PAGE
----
The only deaf actor to win an Academy Award discusses going to rehab, speaking out about William Hurt and starring in deaf drama Coda
When early financial backers of Marlee Matlin’s new film, Coda, expressed their preference for hiring big-name actors to play the roles of two major deaf characters – her onscreen husband and son – she threatened to quit. She told them that deaf actors should play characters written as deaf. “I said: time out. This is not right. It’s not authentic and it’s not going to work. If you go down that route, I’m out, because I don’t want to be part of that effort of faking deaf. I’m glad they listened.”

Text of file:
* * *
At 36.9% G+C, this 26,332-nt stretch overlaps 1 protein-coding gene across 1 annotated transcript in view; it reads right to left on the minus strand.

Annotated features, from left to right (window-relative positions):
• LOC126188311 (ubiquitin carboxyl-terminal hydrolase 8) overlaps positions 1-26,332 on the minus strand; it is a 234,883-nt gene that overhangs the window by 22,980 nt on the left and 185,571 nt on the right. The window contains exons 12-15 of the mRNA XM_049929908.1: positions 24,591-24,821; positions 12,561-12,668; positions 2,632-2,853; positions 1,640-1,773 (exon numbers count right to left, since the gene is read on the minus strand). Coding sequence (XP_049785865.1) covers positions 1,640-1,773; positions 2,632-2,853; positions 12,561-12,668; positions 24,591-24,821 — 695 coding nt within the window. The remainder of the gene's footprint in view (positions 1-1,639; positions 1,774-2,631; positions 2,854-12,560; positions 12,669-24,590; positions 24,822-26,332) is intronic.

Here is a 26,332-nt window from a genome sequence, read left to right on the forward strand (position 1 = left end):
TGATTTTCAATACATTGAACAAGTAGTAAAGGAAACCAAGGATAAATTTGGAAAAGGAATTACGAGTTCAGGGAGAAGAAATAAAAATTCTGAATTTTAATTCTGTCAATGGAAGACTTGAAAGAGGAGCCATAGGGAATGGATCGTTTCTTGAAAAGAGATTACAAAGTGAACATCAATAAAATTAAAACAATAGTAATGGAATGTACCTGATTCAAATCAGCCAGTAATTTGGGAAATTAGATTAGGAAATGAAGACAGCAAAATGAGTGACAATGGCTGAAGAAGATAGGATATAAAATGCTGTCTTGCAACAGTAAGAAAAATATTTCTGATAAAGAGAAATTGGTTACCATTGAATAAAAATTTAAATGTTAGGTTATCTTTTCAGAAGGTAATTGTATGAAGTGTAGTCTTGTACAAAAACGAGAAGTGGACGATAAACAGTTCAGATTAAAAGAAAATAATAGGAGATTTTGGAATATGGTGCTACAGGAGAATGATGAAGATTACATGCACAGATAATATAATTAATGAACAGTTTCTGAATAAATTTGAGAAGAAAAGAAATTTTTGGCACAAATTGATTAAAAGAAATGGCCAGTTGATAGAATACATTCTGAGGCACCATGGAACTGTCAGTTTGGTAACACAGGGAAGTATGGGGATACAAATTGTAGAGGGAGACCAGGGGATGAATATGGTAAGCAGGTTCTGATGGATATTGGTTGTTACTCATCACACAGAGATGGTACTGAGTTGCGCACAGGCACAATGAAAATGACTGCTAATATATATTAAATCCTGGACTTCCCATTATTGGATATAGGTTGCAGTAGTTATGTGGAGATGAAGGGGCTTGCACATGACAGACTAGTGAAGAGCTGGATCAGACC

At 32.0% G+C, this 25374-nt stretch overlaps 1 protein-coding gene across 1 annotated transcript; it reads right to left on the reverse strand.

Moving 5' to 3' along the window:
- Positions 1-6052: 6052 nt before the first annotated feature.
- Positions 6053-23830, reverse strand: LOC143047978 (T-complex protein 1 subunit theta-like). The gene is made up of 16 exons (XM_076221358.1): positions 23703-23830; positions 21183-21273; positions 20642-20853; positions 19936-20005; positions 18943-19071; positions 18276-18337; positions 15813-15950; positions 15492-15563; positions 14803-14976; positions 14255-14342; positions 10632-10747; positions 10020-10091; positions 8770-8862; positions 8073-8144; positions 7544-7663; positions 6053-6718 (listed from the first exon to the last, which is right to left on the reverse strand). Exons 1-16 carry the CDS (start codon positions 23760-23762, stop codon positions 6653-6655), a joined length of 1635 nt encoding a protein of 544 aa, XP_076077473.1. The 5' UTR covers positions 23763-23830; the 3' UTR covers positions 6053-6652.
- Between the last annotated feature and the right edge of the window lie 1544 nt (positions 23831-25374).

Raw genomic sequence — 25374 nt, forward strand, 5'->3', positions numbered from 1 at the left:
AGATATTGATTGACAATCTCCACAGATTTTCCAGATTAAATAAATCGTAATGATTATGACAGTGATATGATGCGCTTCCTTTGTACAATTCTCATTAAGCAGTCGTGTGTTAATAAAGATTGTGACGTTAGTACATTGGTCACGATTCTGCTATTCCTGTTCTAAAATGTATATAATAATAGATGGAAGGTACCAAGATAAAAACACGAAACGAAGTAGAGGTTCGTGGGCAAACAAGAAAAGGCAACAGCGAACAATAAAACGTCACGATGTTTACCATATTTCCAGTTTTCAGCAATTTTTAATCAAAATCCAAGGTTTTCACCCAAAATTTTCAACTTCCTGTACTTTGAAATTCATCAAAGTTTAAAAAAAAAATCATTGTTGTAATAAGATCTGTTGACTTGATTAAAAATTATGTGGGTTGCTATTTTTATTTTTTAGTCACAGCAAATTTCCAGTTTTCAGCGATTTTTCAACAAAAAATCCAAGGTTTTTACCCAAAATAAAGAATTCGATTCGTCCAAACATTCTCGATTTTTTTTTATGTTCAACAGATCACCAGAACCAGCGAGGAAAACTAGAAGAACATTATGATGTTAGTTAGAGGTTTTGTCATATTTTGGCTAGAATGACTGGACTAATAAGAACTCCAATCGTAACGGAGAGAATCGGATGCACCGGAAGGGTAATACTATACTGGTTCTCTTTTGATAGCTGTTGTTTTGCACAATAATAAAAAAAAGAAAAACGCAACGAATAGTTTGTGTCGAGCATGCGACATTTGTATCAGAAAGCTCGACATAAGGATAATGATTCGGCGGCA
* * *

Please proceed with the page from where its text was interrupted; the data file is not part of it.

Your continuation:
I can’t imagine anyone not listening to Matlin. Speaking from her home in Los Angeles, she is funny and warm, but there is something intense about her, almost intimidating. She sits straight-backed, her focus sharp. She is not a woman to mince her words – which are translated from American Sign Language (ASL) by her longtime interpreter and producing partner, Jack Jason, who is also on the call from his front room. The pair have been working together since 1985, just before she won the best actress Oscar at 21 for her first film role, playing a young deaf woman in the 1986 drama Children of a Lesser God – beating Sigourney Weaver (who was up for Aliens), Jane Fonda, Kathleen Turner and Sissy Spacek.